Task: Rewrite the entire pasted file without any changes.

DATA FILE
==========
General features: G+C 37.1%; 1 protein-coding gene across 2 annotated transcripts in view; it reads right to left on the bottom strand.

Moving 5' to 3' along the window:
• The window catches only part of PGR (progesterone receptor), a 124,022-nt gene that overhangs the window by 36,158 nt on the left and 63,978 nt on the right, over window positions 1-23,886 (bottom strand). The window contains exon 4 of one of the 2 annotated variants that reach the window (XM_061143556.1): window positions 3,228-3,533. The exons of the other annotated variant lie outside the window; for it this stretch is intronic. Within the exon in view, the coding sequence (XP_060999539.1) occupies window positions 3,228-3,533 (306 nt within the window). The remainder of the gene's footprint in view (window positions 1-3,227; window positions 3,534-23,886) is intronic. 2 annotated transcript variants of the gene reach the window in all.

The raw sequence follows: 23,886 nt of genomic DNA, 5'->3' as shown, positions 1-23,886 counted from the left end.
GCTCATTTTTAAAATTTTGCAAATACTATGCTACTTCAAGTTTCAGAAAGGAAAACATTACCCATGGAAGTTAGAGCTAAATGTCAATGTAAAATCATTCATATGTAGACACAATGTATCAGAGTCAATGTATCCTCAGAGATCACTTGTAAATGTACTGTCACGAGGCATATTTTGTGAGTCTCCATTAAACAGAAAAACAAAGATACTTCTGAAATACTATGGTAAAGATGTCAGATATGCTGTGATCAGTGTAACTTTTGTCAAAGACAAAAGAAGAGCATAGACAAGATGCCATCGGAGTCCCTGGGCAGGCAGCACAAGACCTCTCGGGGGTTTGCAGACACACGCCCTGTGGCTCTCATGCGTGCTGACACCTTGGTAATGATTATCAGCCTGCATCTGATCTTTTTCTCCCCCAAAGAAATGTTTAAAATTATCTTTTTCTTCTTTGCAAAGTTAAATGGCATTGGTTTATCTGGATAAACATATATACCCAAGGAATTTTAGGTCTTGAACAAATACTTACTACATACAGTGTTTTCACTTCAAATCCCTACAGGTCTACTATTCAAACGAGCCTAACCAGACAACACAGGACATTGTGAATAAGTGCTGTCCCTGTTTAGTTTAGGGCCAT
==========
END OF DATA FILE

General features: G+C 37.1%; 1 protein-coding gene across 2 annotated transcripts in view; it reads right to left on the bottom strand.

Moving 5' to 3' along the window:
• The window catches only part of PGR (progesterone receptor), a 124,022-nt gene that overhangs the window by 36,158 nt on the left and 63,978 nt on the right, over window positions 1-23,886 (bottom strand). The window contains exon 4 of one of the 2 annotated variants that reach the window (XM_061143556.1): window positions 3,228-3,533. The exons of the other annotated variant lie outside the window; for it this stretch is intronic. Within the exon in view, the coding sequence (XP_060999539.1) occupies window positions 3,228-3,533 (306 nt within the window). The remainder of the gene's footprint in view (window positions 1-3,227; window positions 3,534-23,886) is intronic. 2 annotated transcript variants of the gene reach the window in all.

The raw sequence follows: 23,886 nt of genomic DNA, 5'->3' as shown, positions 1-23,886 counted from the left end.
GCTCATTTTTAAAATTTTGCAAATACTATGCTACTTCAAGTTTCAGAAAGGAAAACATTACCCATGGAAGTTAGAGCTAAATGTCAATGTAAAATCATTCATATGTAGACACAATGTATCAGAGTCAATGTATCCTCAGAGATCACTTGTAAATGTACTGTCACGAGGCATATTTTGTGAGTCTCCATTAAACAGAAAAACAAAGATACTTCTGAAATACTATGGTAAAGATGTCAGATATGCTGTGATCAGTGTAACTTTTGTCAAAGACAAAAGAAGAGCATAGACAAGATGCCATCGGAGTCCCTGGGCAGGCAGCACAAGACCTCTCGGGGGTTTGCAGACACACGCCCTGTGGCTCTCATGCGTGCTGACACCTTGGTAATGATTATCAGCCTGCATCTGATCTTTTTCTCCCCCAAAGAAATGTTTAAAATTATCTTTTTCTTCTTTGCAAAGTTAAATGGCATTGGTTTATCTGGATAAACATATATACCCAAGGAATTTTAGGTCTTGAACAAATACTTACTACATACAGTGTTTTCACTTCAAATCCCTACAGGTCTACTATTCAAACGAGCCTAACCAGACAACACAGGACATTGTGAATAAGTGCTGTCCCTGTTTAGTTTAGGGCCAT